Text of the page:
Empty space multiplied by job losses

Empty space multiplied by job losses

By Meg Hill

There were roughly 8400 apartments up for rent in Docklands in mid-July, prompting real estate agents to warn that the property market would not return to normal for a long time.

City Residential Real Estate told Docklands News there was roughly 27,000 apartments up for rent in the CBD, Southbank and Docklands combined, according to statistics supplied by realestate.com.

“The numbers are rising pretty steadily by 3000 a month or 500 a week. The normal number would be around 15,000 across the three suburbs, with the apartments included in that number continually rotating,” City Residential managing director Glenn Donnelly said.

“This time last year there were probably 5000 apartments for rent in Docklands.”

Mr Donnelly said there were multiple pandemic-related factors at play. The industry was first hit in March by border closures and the collapse of the short-stay sector.

This continued to be a factor but had been compounded by the impact of job losses and underemployment due to the two lockdowns in Melbourne.

“There’s absolutely a percentage of people who are leaving because of job losses, they can’t afford the rent,” Mr Donnelly said.

“People who were living by themselves might move into a share situation, people are moving back in with their parents, people looking at other options because of the situation of losing their jobs or not being able to travel home.”

Mr Donnelly said rents were continuing to drop as a result, and that the property market would be different for the long-term.

“To get these leased we have to convince the owners to drop their rents, so it stands out,” he said.

“Apartments are leasing out at 25 to 30 per cent less than what they have in the past, probably on average $100 to 150 a week less.”

“I see this as being a long-term thing, even after COVID is finished. If borders open up it would have to be at least 12 months before the market would start to recover,” he said.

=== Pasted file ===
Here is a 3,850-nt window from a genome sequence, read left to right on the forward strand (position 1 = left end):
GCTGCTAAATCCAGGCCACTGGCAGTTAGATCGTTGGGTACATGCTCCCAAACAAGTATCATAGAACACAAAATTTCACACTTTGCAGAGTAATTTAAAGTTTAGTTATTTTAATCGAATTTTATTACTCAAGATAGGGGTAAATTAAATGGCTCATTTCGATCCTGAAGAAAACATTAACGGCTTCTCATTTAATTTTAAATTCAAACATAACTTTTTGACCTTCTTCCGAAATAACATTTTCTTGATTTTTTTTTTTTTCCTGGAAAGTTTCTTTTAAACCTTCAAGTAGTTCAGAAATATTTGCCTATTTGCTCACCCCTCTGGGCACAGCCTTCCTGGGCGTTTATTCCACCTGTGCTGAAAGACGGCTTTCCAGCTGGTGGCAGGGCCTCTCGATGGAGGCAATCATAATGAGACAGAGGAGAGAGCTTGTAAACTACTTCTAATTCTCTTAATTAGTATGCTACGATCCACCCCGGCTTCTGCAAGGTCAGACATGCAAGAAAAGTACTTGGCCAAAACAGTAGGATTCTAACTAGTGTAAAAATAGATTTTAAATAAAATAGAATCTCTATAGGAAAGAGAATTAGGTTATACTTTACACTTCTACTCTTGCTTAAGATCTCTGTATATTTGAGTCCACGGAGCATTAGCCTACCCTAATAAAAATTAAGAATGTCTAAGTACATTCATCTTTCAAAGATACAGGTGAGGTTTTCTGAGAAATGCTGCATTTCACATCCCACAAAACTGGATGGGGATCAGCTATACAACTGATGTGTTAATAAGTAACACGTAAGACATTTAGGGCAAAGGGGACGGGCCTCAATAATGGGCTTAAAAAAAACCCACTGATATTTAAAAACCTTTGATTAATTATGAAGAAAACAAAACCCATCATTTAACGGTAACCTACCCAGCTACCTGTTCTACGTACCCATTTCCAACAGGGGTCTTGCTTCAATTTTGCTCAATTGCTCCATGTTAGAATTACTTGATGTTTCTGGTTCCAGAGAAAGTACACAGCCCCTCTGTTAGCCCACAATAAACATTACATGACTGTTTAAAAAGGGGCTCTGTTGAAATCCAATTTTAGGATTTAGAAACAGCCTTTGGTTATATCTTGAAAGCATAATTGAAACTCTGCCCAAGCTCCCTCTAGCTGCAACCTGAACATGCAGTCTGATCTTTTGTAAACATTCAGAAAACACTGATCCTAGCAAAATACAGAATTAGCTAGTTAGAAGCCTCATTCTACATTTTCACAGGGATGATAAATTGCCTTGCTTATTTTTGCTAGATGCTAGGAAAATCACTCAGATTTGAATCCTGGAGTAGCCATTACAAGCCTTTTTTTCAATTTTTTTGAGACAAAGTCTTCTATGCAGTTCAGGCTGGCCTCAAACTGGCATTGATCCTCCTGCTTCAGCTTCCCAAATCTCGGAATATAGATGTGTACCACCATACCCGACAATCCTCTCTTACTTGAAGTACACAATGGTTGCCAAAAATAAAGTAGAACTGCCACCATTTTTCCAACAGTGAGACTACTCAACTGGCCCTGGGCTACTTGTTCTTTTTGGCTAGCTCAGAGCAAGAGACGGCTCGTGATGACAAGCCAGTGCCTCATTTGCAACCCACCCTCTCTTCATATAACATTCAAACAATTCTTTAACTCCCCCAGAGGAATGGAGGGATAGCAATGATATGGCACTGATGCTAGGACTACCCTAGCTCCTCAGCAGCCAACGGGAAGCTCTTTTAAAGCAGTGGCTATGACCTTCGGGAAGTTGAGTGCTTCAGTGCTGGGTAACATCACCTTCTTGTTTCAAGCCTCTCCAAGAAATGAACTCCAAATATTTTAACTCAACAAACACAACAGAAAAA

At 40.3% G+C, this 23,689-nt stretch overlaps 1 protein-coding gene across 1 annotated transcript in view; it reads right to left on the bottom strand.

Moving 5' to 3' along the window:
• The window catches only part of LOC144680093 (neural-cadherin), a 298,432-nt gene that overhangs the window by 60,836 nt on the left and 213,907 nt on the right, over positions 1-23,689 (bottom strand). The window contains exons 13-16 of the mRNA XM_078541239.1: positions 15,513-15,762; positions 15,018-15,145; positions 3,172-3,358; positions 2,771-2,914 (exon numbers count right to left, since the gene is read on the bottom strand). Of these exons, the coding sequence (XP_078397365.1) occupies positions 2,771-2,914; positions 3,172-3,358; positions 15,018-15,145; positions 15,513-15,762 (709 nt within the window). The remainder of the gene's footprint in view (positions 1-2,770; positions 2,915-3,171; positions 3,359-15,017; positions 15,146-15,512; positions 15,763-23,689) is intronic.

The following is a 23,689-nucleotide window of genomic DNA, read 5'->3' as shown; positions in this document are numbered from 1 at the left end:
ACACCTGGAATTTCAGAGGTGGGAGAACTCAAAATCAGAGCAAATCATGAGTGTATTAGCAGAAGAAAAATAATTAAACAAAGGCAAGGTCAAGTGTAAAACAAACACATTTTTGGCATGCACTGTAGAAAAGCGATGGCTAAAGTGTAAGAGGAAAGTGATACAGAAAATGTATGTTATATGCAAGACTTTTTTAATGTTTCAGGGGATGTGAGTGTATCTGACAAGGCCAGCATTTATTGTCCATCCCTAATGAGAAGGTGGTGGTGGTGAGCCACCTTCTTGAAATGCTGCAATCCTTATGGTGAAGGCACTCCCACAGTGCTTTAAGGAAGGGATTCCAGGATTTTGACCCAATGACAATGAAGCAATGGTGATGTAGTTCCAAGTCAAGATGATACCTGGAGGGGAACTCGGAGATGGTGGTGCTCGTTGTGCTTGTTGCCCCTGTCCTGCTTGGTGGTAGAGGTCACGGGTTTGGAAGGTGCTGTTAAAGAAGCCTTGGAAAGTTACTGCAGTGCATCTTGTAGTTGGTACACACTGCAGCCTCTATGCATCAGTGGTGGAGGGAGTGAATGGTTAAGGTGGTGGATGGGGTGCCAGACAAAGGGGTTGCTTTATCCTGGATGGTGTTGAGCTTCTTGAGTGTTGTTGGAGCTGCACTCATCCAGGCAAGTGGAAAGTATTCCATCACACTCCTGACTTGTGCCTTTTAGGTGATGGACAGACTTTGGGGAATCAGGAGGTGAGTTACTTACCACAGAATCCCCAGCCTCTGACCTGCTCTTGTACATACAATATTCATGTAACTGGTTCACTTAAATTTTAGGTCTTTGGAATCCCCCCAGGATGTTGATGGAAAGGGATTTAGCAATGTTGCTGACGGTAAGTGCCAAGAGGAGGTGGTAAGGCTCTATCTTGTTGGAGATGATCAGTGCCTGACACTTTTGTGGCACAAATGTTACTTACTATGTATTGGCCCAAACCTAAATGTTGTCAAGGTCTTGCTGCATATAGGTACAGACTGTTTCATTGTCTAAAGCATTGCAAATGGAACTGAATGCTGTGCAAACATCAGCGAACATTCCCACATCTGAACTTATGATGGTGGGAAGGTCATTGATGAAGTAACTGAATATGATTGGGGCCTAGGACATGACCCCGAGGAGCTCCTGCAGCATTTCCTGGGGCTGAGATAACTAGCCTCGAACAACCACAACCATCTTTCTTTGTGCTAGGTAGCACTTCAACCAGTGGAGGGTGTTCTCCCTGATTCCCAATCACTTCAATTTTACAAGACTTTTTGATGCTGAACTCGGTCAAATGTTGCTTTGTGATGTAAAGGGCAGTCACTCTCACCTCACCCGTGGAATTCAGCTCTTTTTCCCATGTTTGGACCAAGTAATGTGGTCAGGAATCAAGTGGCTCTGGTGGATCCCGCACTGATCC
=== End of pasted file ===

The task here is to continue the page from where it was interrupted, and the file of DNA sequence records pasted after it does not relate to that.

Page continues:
“By the number of apartments that are coming on to the market, it’s going to take a long time for those to be filled.”

At the same time, office space in the city sitting idle due to lockdown and working from home arrangements has led to speculation about the commercial property market’s future in suburbs like Docklands, the CBD and Southbank.

NAB announced at the beginning of July that its Docklands offices, at both 700 and 800 Bourke St, would be indefinitely closed.

David Anderson, a property consultant at Nelson Alexander Docklands, said it would be a while before the effects on the commercial market could be properly seen and assessed.

He said this was due to help given to tenants and owner-occupiers through short-term assistance from banks and governments and private arrangements with landlords, as well as the longer leases in the commercial market compared to residential.

“There’s been government directives to enable private negotiations between tenants, owner-occupiers, landlords and banks and that information doesn’t get reported, so it’s hard to measure exactly what is happening,” he said.

“We might not be able to see what’s going on until well after Christmas, once that initial six month period of government direction is up, and that is going to be a bit like what people were foreseeing about job keeper ending – will the government put in further directives? Will the banks extend loans?”

“If there’s a shift to move it all back to normal, pre-pandemic rates, it could hit the industry quite hard.”

Mr Anderson said the effect of moving to work-from-home arrangements would also likely be delayed.

“People are saying we don’t need this level of office space that we’ve had in the past, but commercial leases are generally of a longer nature and you can’t necessarily change mid-stream,” he said.

“Most Docklands leases are on a minimum of three years. It might be 18 months or more before we find out how much people have elected to reduce their office leasing and that’s only going to come out when we have a situation where the majority of people could go back to their office.”•

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